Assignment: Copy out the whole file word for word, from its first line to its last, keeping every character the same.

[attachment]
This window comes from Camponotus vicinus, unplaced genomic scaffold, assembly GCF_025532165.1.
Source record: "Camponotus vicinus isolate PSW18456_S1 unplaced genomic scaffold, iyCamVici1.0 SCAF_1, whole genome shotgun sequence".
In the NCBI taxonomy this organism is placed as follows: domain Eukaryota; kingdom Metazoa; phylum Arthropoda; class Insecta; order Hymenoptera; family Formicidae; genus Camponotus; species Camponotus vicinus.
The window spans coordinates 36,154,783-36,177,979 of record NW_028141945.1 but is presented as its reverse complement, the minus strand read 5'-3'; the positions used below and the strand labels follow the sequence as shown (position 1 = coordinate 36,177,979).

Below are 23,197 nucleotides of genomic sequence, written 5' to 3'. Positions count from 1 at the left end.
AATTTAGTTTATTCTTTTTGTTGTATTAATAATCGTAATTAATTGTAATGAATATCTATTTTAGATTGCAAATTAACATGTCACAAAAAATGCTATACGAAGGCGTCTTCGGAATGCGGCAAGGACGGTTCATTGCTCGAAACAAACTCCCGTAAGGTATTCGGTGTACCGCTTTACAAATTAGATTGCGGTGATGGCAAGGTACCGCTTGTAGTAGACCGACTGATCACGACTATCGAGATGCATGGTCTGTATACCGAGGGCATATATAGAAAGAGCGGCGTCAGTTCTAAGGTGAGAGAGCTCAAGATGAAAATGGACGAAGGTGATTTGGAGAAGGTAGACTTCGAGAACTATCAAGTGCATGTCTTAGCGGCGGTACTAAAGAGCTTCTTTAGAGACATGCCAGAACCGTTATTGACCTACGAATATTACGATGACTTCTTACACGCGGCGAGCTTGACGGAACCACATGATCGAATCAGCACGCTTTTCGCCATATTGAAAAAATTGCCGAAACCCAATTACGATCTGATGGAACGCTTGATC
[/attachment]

This window comes from Camponotus vicinus, unplaced genomic scaffold, assembly GCF_025532165.1.
Source record: "Camponotus vicinus isolate PSW18456_S1 unplaced genomic scaffold, iyCamVici1.0 SCAF_1, whole genome shotgun sequence".
In the NCBI taxonomy this organism is placed as follows: domain Eukaryota; kingdom Metazoa; phylum Arthropoda; class Insecta; order Hymenoptera; family Formicidae; genus Camponotus; species Camponotus vicinus.
The window spans coordinates 36,154,783-36,177,979 of record NW_028141945.1 but is presented as its reverse complement, the minus strand read 5'-3'; the positions used below and the strand labels follow the sequence as shown (position 1 = coordinate 36,177,979).

Below are 23,197 nucleotides of genomic sequence, written 5' to 3'. Positions count from 1 at the left end.
AATTTAGTTTATTCTTTTTGTTGTATTAATAATCGTAATTAATTGTAATGAATATCTATTTTAGATTGCAAATTAACATGTCACAAAAAATGCTATACGAAGGCGTCTTCGGAATGCGGCAAGGACGGTTCATTGCTCGAAACAAACTCCCGTAAGGTATTCGGTGTACCGCTTTACAAATTAGATTGCGGTGATGGCAAGGTACCGCTTGTAGTAGACCGACTGATCACGACTATCGAGATGCATGGTCTGTATACCGAGGGCATATATAGAAAGAGCGGCGTCAGTTCTAAGGTGAGAGAGCTCAAGATGAAAATGGACGAAGGTGATTTGGAGAAGGTAGACTTCGAGAACTATCAAGTGCATGTCTTAGCGGCGGTACTAAAGAGCTTCTTTAGAGACATGCCAGAACCGTTATTGACCTACGAATATTACGATGACTTCTTACACGCGGCGAGCTTGACGGAACCACATGATCGAATCAGCACGCTTTTCGCCATATTGAAAAAATTGCCGAAACCCAATTACGATCTGATGGAACGCTTGATC